“Paul, an apostle of Christ Jesus by the will of God,
To the saints who are in Ephesus, and are faithful in Christ Jesus:
Grace to you and peace from God our Father and the Lord Jesus Christ.”
– Ephesians 1:1-2 (ESV)
Do you ever stop and think about what your daily conversations with others consist of ? I’ve been thinking about that lately and reflecting on what these interactions typically are like. If the person we’re interacting with is someone we don’t know all that well, I’ve noticed that there is one topic that by far is most discussed: the weather. “Hey how are you ? What a beautiful day, huh ?” … “Boy I hope this rain lets up before the weekend !” For these acquaintances, co-workers, and others we don’t know all that well, this usually is the extent of our conversation, and then we each go on our way. I’m not sure if it’s just a society norm that talk about the weather is something that seems to unite all of us. In one of his sermons on Ephesians, John MacArthur discussed some of our other tried-and-true greetings:
“I mean, we go to somebody and we say ‘Hello’. What does ‘hello‘ mean? That’s really not very fulfilling or meaningful. Or else we say ‑ ‘How are you?’ How are I? I was because my mother and father were and then I was, that’s how I are, you know. Or else we say – ‘How do you feel?’ With my hands, what do you think?“
I got a chuckle out of this when I heard this sermon, probably because it’s so true. And I’m as guilty of it as anyone. I’ve never been one to enjoy big gatherings, where you’re greeting a bunch of people and the conversation never extends past the weather or highway construction or something else that we are all complaining about. I’d much rather connect with someone and have a meaningful conversation, although sometimes I realize that’s just not possible. I’m not advocating that we should greet others (Christians specifically) with a brief hello and then launch into a rundown of our sins for the week. But there does seem to be a distance that we keep others at, and it seems to flow from how superficial our greetings are with others.
The apostle Paul was not someone who was known for his superficial greetings. I’ve been reading Ephesians over and over again this month and have thought a bit about his greeting here, which is similar to many of his other letters. “Grace to you and peace from God our Father and the Lord Jesus Christ.” Isn’t it strange how rarely we greet other Christians in this manner ? A few weeks ago at church, there was the usual greetings of others after the announcements and a woman said to me “May God bless you”. I thought for a second how odd that was among all the other “hellos” and “how’s it goings”. Paul is attempting to convey something significant here, above that superficiality. Albert Barnes, a 19th century theologian, explains that by mentioning grace in the first part of the greeting, “It is to be understood as connected with a word implying invocation. I pray, or I desire, that grace, etc. may be conferred on you.” By mentioning peace, Paul is wishing for “…not just the absence of conflict but echoes the OT concept of shalom, where a person’s life with God and with everything else is in ordered harmony, both physically and spiritually, and ‘all is well’.” (ESV Study Bible)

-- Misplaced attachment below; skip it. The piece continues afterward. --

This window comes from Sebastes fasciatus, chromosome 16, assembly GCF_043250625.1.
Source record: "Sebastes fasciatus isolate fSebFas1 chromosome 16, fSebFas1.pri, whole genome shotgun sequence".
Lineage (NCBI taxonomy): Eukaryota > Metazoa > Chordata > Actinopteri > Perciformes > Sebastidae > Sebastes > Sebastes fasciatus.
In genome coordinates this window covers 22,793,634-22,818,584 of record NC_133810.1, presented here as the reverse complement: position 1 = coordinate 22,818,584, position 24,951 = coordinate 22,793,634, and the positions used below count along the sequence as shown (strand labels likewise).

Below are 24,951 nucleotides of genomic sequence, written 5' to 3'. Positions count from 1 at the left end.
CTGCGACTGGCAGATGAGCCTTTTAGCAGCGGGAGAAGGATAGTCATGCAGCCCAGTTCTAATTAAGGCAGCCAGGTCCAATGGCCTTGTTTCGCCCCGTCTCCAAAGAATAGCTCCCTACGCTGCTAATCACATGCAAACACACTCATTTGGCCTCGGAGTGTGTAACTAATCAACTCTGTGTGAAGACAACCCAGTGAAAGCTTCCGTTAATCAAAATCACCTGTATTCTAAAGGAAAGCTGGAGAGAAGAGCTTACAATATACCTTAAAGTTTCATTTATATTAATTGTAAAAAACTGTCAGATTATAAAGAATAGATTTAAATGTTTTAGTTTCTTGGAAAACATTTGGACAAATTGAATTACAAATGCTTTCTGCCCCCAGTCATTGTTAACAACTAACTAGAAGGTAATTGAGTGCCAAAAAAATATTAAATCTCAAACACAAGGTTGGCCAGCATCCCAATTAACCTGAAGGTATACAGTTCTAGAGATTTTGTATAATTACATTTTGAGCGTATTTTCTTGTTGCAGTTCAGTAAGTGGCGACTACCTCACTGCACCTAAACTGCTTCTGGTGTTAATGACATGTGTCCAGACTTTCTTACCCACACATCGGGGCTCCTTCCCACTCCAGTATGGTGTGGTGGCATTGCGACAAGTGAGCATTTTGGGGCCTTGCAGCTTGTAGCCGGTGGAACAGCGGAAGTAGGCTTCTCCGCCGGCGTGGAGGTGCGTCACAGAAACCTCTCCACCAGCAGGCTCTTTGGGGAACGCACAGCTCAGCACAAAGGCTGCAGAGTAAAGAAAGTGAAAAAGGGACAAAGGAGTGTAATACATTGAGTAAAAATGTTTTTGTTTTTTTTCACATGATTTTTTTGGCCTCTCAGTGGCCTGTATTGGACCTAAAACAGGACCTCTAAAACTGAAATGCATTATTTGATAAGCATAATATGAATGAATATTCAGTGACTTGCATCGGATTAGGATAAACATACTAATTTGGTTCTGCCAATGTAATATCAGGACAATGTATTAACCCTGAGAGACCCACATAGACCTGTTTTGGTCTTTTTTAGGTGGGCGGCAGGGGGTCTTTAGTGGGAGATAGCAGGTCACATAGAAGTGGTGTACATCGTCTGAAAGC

Think about those two terms – grace and peace. Don’t we wish for these to be extended to all of our brothers and sisters in Christ ? Aren’t these part of our prayers for them ? Then why don’t we greet others in this manner more often ? Wouldn’t that be more meaningful, and perhaps open the way for deeper conversation ?